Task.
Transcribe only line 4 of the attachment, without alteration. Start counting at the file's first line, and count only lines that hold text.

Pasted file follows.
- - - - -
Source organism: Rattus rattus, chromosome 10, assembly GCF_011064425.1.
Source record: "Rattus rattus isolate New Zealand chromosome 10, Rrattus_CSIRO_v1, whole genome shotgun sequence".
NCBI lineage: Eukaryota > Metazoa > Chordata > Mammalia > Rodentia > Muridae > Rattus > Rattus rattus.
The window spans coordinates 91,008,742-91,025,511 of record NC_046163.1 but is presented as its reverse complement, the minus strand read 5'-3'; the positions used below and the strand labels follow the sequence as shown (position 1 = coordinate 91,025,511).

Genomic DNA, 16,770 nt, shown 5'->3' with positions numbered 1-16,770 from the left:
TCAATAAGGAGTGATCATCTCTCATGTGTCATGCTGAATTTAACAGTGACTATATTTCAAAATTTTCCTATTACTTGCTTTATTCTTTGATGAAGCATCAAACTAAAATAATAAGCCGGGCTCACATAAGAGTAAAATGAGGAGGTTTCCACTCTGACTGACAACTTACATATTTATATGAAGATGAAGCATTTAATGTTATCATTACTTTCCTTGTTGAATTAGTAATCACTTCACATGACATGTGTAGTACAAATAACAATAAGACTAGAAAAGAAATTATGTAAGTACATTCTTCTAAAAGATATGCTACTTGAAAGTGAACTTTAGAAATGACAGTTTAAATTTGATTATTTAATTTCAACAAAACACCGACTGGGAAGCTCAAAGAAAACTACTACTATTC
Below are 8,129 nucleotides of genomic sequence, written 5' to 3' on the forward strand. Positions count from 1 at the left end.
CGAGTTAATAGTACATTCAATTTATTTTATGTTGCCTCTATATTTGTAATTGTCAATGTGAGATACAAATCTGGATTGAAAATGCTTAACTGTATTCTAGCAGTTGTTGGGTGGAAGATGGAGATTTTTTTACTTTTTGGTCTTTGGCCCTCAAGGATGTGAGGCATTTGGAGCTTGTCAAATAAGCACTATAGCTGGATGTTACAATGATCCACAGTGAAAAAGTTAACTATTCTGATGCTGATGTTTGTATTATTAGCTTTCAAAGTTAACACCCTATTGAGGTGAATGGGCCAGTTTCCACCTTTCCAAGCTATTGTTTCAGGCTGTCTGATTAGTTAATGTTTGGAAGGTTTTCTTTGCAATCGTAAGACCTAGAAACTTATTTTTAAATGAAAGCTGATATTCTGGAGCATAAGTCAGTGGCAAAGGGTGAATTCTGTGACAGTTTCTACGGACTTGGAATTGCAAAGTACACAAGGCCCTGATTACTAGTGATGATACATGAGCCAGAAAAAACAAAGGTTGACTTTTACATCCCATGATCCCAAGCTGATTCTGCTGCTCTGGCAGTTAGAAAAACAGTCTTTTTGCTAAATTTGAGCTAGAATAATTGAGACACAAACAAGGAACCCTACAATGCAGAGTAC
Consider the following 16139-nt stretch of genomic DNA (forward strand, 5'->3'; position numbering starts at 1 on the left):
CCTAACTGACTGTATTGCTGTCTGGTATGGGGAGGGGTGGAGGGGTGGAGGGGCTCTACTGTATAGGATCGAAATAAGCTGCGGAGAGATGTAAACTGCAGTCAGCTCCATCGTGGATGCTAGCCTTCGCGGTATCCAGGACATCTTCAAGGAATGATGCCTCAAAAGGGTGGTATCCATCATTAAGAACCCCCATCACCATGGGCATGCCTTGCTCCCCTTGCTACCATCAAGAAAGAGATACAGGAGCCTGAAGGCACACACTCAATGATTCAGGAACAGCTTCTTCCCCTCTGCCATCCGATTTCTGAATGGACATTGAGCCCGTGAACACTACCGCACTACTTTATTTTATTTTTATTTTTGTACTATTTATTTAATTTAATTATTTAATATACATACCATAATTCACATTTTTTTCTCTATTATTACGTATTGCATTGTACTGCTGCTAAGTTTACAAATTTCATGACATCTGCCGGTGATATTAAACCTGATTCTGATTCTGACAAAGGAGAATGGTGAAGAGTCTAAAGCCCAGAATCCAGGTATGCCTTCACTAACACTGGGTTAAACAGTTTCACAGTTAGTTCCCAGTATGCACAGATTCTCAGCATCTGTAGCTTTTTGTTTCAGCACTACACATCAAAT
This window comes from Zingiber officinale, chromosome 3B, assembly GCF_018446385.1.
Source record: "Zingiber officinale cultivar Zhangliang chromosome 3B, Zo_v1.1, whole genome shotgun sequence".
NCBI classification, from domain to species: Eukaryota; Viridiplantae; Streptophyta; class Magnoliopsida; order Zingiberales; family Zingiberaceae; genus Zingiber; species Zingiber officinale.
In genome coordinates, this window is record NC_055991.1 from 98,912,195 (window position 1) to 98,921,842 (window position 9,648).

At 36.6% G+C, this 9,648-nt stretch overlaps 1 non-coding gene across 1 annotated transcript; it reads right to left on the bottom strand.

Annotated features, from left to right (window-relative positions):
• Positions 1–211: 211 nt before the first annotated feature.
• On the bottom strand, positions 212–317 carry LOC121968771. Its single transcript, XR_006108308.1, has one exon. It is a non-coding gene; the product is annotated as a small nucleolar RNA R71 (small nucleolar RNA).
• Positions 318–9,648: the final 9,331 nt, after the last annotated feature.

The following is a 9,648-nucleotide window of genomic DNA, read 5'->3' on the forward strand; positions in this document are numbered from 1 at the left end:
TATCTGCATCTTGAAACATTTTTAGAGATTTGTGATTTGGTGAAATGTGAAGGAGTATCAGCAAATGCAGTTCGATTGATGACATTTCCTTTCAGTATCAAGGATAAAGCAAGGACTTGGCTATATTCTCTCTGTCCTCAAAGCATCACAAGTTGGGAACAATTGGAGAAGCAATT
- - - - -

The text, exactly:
The window spans coordinates 91,008,742-91,025,511 of record NC_046163.1 but is presented as its reverse complement, the minus strand read 5'-3'; the positions used below and the strand labels follow the sequence as shown (position 1 = coordinate 91,025,511).